A prospective, randomized trial was performed from January 2003 through August 2005 at 3 medical centers, namely, Imam Hossein Medical Center, Negah Eye Hospital, and Vanak Eye Surgery Center, all in Tehran, Iran. The eligibility criteria were refractory glaucoma, defined as uncontrolled intraocular pressure (IOP) despite maximal antiglaucoma medication, previously failed nonseton surgical treatment, or a combination thereof. The exclusion criteria included age younger than 40 years, a visual acuity of no light perception, lens opacity, elevated IOP associated with silicone oil, previous glaucoma drainage device implantation in the same eye, previous cyclodestructive treatment, increased risk of endophthalmitis (e.g., active adnexal and ocular surface infection, immunosuppression, or immunodeficiency, including the use of systemic steroids), posterior segment disorders, or pre-existing ocular comorbidities (e.g., pterygium, phacodonesis, corneal opacity, or corneal endothelial dystrophies). Only 1 eye per patient was included in this trial.
An estimation of sample size was performed considering a study power of at least 0.8 with an α error of 0.05 aiming to detect a difference of 1 mm Hg in mean IOP in the postoperative month 24 between the 2 groups. Mean IOP in the postoperative month 24 was estimated to be 15 mm Hg in the Ahmed group based on the results of the previous studies. Based on this estimation, a total of 64 study subjects was deemed adequate, and considering a total of 30% assumed dropout and failure rate during the follow-up, recruitment of at least 92 study subjects was targeted.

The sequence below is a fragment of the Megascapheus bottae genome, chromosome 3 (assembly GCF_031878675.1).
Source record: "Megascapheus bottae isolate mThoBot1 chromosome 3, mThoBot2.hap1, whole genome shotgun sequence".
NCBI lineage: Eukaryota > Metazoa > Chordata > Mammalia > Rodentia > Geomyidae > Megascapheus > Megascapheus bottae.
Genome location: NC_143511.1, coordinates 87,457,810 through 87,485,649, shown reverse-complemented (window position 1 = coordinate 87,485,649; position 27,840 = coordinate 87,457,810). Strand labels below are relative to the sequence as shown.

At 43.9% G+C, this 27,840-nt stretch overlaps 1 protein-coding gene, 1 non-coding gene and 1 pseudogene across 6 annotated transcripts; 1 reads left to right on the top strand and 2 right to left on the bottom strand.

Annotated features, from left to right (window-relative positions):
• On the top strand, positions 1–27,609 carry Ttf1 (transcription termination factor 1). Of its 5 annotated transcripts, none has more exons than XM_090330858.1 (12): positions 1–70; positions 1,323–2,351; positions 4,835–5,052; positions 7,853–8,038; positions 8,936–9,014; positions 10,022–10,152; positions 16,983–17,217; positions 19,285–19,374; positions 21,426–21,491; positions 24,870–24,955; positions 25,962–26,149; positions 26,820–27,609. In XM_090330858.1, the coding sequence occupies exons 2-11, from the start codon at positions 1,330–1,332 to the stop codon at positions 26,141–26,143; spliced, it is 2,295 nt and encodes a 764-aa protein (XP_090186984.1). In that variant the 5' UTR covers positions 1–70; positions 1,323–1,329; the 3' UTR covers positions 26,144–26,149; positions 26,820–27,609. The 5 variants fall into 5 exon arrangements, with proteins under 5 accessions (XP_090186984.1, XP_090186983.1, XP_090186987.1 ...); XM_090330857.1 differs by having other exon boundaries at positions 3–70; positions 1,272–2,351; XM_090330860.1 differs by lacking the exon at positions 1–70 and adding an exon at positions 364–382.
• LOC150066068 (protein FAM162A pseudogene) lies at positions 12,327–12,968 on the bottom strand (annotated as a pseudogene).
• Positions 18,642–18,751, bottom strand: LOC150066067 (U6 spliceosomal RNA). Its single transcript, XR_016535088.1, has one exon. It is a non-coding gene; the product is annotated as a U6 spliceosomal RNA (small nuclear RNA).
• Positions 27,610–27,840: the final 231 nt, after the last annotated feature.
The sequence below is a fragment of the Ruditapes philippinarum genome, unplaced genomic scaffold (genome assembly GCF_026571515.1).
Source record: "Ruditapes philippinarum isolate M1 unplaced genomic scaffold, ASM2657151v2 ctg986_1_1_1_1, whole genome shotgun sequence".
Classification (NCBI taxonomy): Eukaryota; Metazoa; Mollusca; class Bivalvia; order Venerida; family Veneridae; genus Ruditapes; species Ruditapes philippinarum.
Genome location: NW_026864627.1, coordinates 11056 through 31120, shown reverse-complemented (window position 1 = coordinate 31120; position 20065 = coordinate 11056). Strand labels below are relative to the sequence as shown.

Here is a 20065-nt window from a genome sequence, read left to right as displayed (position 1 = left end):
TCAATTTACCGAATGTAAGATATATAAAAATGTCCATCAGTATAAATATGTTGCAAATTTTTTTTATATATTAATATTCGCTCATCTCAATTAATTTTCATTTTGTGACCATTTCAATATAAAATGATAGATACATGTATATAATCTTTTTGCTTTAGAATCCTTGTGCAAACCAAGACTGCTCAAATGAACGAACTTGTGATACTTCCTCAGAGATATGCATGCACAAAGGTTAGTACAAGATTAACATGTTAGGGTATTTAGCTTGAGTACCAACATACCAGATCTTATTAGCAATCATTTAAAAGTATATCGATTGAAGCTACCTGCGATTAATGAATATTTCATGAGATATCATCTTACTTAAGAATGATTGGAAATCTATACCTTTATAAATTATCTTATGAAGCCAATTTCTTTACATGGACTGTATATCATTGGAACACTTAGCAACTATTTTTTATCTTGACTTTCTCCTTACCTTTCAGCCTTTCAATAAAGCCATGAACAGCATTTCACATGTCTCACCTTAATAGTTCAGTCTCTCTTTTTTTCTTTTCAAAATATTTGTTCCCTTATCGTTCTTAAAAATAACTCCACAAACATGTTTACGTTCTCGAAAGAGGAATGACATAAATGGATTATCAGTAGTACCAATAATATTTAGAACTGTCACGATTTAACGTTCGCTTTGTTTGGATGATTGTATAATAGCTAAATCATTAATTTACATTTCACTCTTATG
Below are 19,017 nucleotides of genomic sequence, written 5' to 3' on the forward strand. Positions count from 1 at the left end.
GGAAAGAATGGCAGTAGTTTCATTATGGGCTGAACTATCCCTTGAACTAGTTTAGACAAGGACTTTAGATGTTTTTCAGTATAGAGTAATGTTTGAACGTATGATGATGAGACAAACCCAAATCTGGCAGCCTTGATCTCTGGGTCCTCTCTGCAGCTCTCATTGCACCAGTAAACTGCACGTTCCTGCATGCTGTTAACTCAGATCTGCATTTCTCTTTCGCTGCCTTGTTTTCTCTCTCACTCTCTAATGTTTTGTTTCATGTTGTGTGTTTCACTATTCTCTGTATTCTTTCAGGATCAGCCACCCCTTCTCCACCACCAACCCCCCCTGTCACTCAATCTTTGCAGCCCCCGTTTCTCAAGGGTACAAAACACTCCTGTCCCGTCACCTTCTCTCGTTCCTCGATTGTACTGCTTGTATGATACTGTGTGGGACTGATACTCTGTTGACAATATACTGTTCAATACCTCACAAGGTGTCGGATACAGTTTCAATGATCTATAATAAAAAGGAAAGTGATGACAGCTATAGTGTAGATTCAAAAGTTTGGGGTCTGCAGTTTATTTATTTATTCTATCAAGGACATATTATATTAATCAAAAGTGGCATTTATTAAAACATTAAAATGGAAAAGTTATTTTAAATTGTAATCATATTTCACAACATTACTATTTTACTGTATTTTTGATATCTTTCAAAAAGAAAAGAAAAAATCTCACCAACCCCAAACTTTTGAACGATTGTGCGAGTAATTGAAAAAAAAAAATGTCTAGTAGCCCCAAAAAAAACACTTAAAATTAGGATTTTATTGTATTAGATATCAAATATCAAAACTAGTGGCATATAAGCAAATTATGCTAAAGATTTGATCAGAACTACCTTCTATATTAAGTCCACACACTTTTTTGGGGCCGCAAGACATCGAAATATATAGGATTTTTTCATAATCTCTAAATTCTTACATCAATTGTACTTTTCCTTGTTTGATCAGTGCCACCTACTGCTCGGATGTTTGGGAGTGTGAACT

Of 101 eligible patients, 92 (91.0%) agreed to participate. Study subjects were assigned randomly to either the Ahmed or Molteno groups. Randomization was performed using a random permuted block design with a block size of 2, stratified for age, sex, and hosting medical center. Neither patients nor investigators were masked to study groups. Figure 1 shows a flow chart of the trial. Operations were all performed by the same senior right-handed surgeon (Nad.N.). To reduce the risk of potentially permanent visual loss, all patients underwent surgery within 4 weeks of enrolling in the trial. Before operation, the exclusion criteria again were reviewed by the surgeon.
Preoperative and Postoperative Assessments
Presurgical assessments included slit-lamp biomicroscopic examination, funduscopy, Snellen visual acuity (VA), baseline IOP, number of antiglaucoma medications, and Humphrey perimetry results. Follow-up visits were scheduled at day 1, week 1, and months 1, 3, 6, 9, 12, 18, and 24, and more often when necessary. Postoperative evaluations included assessment of visual acuity, IOP (in millimeters of mercury), number of antiglaucoma medications, lens opacity, and postoperative complications. Humphrey perimetry was performed at postoperative months 3 and thereafter. A formal motility evaluation was performed in all patients at baseline and at the 1-year and 2-year follow-up visits, as well as during any visits after 3 months if the patient reported diplopia.